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Nikola Jokic's 40-point masterclass hands Nuggets 3-2 playoff series lead over Timberwolves

Bennett Durando, The Denver Post on

Published in Basketball

Nobody could hear a word Adam Silver was saying, but the speech was probably nice.

On a night Ball Arena drowned out the NBA commissioner’s presentation of Nikola Jokic’s third MVP award with “M-V-P” chants, Jokic proceeded to give Silver a treat. He went for 40 points, seven rebounds and 13 assists to lead the Nuggets to a 112-97 Game 5 win and a 3-2 series lead over the Minnesota Timberwolves.

Jokic made 15 of 22 shots from the field. He didn’t turn it over. It didn’t matter who former Denver assistant coaches Chris Finch and Micah Nori threw at him: Karl-Anthony Towns, Rudy Gobert, Naz Reid, Kyle Anderson. He discarded each matchup with some of the most creative passing and most gentle brushstroke finishing of his career.

It hardly mattered that second option Jamal Murray was limited to an inefficient 16 points, or that third option Michael Porter Jr. struggled with just six. Jokic continued to harness the power of Aaron Gordon behind his own finesse. Gordon went for 18 points, 10 rebounds and five assists.

Even after the Timberwolves started the third quarter on an 11-3 run to force a Michael Malone timeout and briefly seize a 55-53 lead, the Nuggets ended up averaging 1.58 points per possession in the quarter. Jokic scored 16 of his points to take control, 88-74.

Some of his finest highlights will be forgotten because they didn’t result in statistics and won’t show up on the reels. Twice in the third, his beautiful feeds to Aaron Gordon ended in Gordon getting fouled on missed dunks. One stemmed from a no-look, behind-the-back bounce pass.

Other highlights will stand the test of time if the Nuggets escape this second-round series, which they once trailed 2-0 as they boarded a plane for Minneapolis. Now they’ll board another as the first winner of a home game in this series. Game 6 is Thursday (6:30 p.m. MT) at Target Center. The Nuggets have won eight of its last nine road playoff games dating back to last season.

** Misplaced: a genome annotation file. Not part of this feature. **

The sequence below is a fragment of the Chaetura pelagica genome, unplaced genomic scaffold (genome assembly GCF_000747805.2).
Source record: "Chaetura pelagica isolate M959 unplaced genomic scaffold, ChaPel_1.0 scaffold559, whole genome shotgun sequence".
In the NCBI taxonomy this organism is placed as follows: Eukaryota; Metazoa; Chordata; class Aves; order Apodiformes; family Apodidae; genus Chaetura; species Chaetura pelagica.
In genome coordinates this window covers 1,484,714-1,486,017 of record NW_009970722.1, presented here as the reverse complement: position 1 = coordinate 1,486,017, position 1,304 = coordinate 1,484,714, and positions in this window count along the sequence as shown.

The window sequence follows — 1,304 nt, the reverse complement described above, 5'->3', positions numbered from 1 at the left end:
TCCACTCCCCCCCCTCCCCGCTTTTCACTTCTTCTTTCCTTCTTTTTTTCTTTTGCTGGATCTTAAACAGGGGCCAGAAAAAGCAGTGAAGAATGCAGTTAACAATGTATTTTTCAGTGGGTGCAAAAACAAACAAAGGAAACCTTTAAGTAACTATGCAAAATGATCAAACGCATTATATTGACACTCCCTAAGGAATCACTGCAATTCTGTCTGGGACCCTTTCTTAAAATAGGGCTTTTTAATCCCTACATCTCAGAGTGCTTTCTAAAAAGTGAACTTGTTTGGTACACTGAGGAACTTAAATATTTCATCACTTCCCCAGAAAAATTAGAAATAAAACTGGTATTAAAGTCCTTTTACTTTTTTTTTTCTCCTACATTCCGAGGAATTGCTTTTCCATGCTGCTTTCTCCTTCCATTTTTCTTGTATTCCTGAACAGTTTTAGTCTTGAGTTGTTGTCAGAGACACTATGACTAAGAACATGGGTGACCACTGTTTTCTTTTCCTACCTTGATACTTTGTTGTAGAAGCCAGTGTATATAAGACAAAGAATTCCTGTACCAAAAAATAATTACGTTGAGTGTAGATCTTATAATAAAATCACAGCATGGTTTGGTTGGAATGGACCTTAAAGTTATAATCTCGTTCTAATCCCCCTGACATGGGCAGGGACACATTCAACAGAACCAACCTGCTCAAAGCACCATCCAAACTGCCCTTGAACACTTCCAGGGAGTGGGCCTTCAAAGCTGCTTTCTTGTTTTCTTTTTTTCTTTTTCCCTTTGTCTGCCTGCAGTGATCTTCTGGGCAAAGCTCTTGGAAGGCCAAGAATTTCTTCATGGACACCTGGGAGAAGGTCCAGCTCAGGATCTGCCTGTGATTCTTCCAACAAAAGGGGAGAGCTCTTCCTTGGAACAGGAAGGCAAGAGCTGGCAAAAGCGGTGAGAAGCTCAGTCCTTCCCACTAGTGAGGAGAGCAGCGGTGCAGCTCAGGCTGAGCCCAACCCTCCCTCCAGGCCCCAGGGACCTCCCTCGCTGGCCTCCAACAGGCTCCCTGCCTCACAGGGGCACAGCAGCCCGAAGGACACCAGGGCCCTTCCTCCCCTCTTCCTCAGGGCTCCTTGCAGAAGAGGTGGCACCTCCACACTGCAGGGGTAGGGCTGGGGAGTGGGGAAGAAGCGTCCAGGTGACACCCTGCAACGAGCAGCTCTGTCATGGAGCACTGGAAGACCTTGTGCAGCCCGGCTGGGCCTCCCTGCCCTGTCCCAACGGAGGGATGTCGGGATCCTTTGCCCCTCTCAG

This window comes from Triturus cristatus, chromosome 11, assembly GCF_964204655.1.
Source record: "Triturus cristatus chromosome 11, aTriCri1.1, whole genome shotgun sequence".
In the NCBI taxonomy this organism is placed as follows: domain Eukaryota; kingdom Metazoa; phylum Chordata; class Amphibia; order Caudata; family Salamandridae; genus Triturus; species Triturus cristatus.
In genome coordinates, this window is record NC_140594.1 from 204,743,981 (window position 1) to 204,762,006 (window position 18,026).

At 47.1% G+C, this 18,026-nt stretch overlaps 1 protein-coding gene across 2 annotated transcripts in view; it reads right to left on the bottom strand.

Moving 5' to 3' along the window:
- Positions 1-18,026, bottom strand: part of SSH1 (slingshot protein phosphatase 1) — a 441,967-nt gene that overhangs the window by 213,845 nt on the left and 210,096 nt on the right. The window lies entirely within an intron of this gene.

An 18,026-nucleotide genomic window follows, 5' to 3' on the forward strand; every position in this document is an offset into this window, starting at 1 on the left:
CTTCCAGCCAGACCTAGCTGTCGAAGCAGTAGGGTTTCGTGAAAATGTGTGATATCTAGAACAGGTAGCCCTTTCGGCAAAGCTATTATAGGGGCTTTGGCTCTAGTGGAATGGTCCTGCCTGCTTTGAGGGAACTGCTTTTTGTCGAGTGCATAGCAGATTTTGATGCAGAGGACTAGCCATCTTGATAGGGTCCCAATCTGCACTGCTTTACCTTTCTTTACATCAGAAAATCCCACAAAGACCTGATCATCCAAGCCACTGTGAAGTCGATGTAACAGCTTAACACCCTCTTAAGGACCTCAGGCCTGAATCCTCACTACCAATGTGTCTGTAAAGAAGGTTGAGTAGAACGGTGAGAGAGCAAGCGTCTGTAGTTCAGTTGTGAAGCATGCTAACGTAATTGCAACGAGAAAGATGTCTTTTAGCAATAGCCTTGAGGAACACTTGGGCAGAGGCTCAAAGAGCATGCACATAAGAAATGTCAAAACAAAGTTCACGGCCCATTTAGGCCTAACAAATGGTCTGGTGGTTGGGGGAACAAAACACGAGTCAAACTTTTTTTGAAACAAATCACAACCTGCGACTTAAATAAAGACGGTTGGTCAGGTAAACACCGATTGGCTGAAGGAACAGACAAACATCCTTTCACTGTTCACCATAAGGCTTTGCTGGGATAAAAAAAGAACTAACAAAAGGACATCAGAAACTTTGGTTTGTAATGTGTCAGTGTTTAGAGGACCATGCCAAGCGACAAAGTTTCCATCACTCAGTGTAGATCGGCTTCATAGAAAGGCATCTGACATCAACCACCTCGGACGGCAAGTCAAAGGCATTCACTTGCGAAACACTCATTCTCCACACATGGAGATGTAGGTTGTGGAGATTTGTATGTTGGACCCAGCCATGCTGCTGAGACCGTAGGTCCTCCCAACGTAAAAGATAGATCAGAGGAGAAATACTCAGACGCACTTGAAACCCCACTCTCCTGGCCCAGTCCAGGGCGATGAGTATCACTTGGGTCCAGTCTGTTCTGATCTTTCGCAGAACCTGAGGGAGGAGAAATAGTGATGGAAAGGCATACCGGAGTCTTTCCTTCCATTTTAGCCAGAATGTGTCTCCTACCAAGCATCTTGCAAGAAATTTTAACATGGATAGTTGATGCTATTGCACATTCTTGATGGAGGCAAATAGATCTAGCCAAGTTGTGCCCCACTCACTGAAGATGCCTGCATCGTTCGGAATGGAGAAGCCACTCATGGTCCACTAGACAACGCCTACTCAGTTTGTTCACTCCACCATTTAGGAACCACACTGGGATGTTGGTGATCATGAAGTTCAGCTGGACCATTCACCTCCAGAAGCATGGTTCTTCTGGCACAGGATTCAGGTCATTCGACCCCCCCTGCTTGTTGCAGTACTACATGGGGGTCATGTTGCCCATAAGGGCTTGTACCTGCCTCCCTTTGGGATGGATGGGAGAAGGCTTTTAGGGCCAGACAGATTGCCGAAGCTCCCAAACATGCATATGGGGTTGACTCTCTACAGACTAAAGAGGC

Momentum was on their side entering the critical fifth contest, but the numbers revealed a series as tightly contested as any. Point differential through four? Denver 411, Minnesota 409. Offensive rating? Denver 111.4, Minnesota 110.8. True shooting? Denver 58.9%, Minnesota 57.9%.

But as these kinds of series stretch deeper, teams tend to be just as good as their star players. Jokic’s superstar adversary, Anthony Edwards, followed up his 44-point squandered masterpiece with just 18 on 5-of-15 shooting and four turnovers. Denver made him play in a crowd with Mike Conley out (Achilles tendon, game-time decision) and Minnesota lacking floor-spacers behind him. The Nuggets were quick to send help. Gordon, Kentavious Caldwell-Pope and Christian Braun continued to trade the remote control for primary matchup duties.

Caldwell-Pope, due for a good offensive game, added 16 points and made 80% of his 3s.

But Jokic was truly the only dominant player on the floor in the first half. He went to the locker room with 19 points (10 shots) and eight assists, plus two steals and a block. Points in the paint favored the Nuggets at half, 34-14. Transition points were 8-0. Braun was catching Minnesota sleeping for layups and dunks. Reggie Jackson was converting tough finishes. The Timberwolves only outscored Denver 5-3 in four minutes of rest for Jokic. Malone committed the most fruitful technical foul of all time for arguing a non-charge call; Denver successfully took three charges in the next two minutes.

Yet the lead was only 50-44 at halftime, with Towns and Minnesota’s role players making just enough 3s to stay alive. Then after the Timberwolves made their quick push out of halftime, once again, there was only Jokic. And more “M-V-P” chants.


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